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Homebrewing Articles
Written by Michael Korbel on May 22, 2011.


HBU’s (homebrew bitterness units) are actually very simple. HBU equals the percent alpha acid of hops multiplied by the quantity in ounces of hops used. For example:

  • 1 oz @ 5% = 5 HBU.
  • 2 oz @ 5% = 10 HBU
  • 2 oz @ 4% = 8 HBU
  • .5 oz @ 8% = 4 HBU

Lets say you have a recipe which calls for 10 HBU Cascade hops and you only have Columbus hops on hand…both having different alpha-acid levels, you could do the simple math to interchange them. Lets say (just for the sake of this tutorial) that the Columbus hops have 4% alpha acid, and that the Cascade called for in the recipe had 5%.

10 HBU Cascade = 10(HBU) / 5(Alpha Acid Content) = 2 ounces Cascade
10 HBU Columbus = 10(HBU) / 4(Alpha Acid Content) = 2.5 ounces Columbus

Or lets say you wanted to use something much more bitter, or you are trying to imitate the hops from the famous Founders Centennial IPA. Lets assume you still need only 10 HBU (for the sake of the tutorial…), and you only have Centennial hops on hand which have an alpha-acid content of 11%.

10 HBU Centennial = 10(HBU) / 11(Alpha Acid Content) = .9 ounces Centennial

Once you get the hang of the math, its easy to do without even looking back at these tutorials. For those who are less math inclined, you may need a sheet of paper and a pencil. Many homebrewers state the amount of hops in terms of total HBU’s of a certain hop variety, where as others will just give you the amount of hops they used, and how much their alpha acid content was. Given this information the HBU’s can be determined very easily. Some recipes will only give you the amount of hops in ounces…Say 2.5 ounces Chinook hops @ 60 minutes. This is an incomplete recipe and will be hard to follow exactly because we have no idea the alpha acid content in the Chinook hops, therefor making HBU’s impossible to determine. Each year the values could be slightly different. Generally the alpha acid content in hops fall within a range of values.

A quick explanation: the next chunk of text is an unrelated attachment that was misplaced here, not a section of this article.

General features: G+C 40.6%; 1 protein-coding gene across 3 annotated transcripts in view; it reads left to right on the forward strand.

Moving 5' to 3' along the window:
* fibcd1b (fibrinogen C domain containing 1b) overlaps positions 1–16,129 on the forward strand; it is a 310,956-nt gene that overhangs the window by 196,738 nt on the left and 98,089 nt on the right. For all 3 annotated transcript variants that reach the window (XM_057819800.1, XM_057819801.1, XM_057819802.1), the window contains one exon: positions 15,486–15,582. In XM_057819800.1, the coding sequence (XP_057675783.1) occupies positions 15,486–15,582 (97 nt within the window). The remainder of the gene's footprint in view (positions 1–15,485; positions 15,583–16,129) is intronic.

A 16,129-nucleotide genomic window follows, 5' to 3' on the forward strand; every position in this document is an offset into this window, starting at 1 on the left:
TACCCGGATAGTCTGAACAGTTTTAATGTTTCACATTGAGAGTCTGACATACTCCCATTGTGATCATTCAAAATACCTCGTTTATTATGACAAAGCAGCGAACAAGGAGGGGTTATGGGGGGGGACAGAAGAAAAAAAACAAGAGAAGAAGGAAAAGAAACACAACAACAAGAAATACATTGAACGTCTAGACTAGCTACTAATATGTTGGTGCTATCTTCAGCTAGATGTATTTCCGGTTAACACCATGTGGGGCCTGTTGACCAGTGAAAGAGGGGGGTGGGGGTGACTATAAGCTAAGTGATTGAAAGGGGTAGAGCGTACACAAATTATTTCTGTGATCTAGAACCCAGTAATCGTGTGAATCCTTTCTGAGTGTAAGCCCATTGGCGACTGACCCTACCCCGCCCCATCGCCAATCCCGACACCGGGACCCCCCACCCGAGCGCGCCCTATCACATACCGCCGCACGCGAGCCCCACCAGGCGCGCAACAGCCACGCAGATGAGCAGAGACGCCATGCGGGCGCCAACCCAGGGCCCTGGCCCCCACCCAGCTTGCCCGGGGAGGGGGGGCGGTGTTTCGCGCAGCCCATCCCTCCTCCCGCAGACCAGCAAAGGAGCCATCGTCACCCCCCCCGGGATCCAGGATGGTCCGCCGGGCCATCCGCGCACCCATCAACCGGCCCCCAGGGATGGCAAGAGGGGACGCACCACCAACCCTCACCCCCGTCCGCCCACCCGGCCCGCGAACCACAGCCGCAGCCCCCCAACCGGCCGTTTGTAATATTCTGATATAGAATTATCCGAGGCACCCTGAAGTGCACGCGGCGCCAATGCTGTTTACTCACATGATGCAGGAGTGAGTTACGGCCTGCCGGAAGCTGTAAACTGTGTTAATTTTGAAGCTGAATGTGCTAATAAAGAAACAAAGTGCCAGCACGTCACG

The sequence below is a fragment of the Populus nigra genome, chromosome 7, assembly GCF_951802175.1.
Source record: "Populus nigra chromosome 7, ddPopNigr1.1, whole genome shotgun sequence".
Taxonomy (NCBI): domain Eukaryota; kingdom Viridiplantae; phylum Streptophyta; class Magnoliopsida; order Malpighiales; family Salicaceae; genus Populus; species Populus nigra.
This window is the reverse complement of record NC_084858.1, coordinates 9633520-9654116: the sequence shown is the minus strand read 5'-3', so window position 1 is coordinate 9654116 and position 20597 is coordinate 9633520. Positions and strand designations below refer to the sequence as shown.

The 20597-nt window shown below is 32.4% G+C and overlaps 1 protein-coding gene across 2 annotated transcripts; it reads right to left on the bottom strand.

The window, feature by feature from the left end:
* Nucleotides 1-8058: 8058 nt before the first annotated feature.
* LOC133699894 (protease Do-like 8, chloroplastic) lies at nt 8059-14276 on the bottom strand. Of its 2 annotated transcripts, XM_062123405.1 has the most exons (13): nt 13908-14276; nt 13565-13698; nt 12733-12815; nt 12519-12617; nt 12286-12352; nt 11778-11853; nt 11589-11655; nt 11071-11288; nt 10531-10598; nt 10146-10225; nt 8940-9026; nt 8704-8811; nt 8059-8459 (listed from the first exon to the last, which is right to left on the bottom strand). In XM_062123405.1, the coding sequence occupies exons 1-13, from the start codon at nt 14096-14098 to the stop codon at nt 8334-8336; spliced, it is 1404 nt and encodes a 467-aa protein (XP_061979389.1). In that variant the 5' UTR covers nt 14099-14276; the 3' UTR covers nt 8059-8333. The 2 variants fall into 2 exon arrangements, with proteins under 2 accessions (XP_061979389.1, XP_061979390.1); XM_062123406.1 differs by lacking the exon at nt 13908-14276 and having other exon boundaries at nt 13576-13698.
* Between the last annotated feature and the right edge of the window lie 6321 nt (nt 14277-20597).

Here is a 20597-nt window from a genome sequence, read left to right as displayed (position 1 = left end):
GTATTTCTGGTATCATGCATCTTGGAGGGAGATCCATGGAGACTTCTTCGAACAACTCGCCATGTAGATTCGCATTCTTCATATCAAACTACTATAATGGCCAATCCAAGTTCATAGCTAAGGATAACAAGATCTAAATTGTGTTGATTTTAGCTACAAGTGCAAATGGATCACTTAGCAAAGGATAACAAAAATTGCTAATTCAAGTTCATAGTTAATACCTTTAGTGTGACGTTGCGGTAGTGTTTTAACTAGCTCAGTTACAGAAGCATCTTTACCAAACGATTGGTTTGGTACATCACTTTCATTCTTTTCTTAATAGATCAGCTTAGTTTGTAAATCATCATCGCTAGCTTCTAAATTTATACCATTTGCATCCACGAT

As your brewing skills progress, you should ditch the HBU’s and start using IBU’s. Check out our article here.

Works Cited: 

  • Pyle, Norm. “Norm Pyle’s Hops FAQ.” Reelbeer.com. 1995. 18 Feb. 2009 .
  • Wortmonger. “Utilization.” Home Brewing Wiki. 2008. 18 Feb. 2009 .
  • Nachel, Marty. Homebrewing for Dummies. New Jersey: Wiley Publishing Inc, 2008.
  • “Glenn’s Hop Utilization Numbers” ReelBeer.com. 1999. 20 February. 2009.
  • “Comparing Alpha Acid Utilization Formulas” The Draught Notice. 8 Jan 1998. 20 February. 2009.
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